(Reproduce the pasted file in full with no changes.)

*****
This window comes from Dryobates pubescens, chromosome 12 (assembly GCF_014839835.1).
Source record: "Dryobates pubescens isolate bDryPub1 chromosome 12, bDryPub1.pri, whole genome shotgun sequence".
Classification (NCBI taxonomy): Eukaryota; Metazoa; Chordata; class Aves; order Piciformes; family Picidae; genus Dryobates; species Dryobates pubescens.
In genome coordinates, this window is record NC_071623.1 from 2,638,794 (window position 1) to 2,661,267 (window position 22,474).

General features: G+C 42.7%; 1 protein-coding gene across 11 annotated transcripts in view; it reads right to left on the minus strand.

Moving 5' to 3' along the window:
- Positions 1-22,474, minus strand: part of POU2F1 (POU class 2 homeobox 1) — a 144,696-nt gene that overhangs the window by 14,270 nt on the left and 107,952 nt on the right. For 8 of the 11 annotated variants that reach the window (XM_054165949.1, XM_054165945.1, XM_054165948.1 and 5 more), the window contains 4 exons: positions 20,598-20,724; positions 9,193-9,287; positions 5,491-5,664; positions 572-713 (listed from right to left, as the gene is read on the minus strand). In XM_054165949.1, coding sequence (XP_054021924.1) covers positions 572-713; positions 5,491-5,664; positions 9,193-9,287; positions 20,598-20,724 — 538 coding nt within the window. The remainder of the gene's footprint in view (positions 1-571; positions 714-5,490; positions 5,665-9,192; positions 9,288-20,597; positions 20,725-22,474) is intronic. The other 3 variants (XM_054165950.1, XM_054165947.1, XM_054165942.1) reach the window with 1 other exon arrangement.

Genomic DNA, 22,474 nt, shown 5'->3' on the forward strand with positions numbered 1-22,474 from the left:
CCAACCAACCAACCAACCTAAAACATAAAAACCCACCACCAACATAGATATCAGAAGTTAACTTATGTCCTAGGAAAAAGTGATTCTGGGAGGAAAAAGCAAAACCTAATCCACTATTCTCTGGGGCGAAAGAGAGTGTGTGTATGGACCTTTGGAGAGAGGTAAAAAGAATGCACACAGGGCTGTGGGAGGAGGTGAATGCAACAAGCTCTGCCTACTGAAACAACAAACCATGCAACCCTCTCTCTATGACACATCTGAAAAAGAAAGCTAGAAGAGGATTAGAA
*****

This window comes from Dryobates pubescens, chromosome 12 (assembly GCF_014839835.1).
Source record: "Dryobates pubescens isolate bDryPub1 chromosome 12, bDryPub1.pri, whole genome shotgun sequence".
Classification (NCBI taxonomy): Eukaryota; Metazoa; Chordata; class Aves; order Piciformes; family Picidae; genus Dryobates; species Dryobates pubescens.
In genome coordinates, this window is record NC_071623.1 from 2,638,794 (window position 1) to 2,661,267 (window position 22,474).

General features: G+C 42.7%; 1 protein-coding gene across 11 annotated transcripts in view; it reads right to left on the minus strand.

Moving 5' to 3' along the window:
- Positions 1-22,474, minus strand: part of POU2F1 (POU class 2 homeobox 1) — a 144,696-nt gene that overhangs the window by 14,270 nt on the left and 107,952 nt on the right. For 8 of the 11 annotated variants that reach the window (XM_054165949.1, XM_054165945.1, XM_054165948.1 and 5 more), the window contains 4 exons: positions 20,598-20,724; positions 9,193-9,287; positions 5,491-5,664; positions 572-713 (listed from right to left, as the gene is read on the minus strand). In XM_054165949.1, coding sequence (XP_054021924.1) covers positions 572-713; positions 5,491-5,664; positions 9,193-9,287; positions 20,598-20,724 — 538 coding nt within the window. The remainder of the gene's footprint in view (positions 1-571; positions 714-5,490; positions 5,665-9,192; positions 9,288-20,597; positions 20,725-22,474) is intronic. The other 3 variants (XM_054165950.1, XM_054165947.1, XM_054165942.1) reach the window with 1 other exon arrangement.

Genomic DNA, 22,474 nt, shown 5'->3' on the forward strand with positions numbered 1-22,474 from the left:
CCAACCAACCAACCAACCTAAAACATAAAAACCCACCACCAACATAGATATCAGAAGTTAACTTATGTCCTAGGAAAAAGTGATTCTGGGAGGAAAAAGCAAAACCTAATCCACTATTCTCTGGGGCGAAAGAGAGTGTGTGTATGGACCTTTGGAGAGAGGTAAAAAGAATGCACACAGGGCTGTGGGAGGAGGTGAATGCAACAAGCTCTGCCTACTGAAACAACAAACCATGCAACCCTCTCTCTATGACACATCTGAAAAAGAAAGCTAGAAGAGGATTAGAA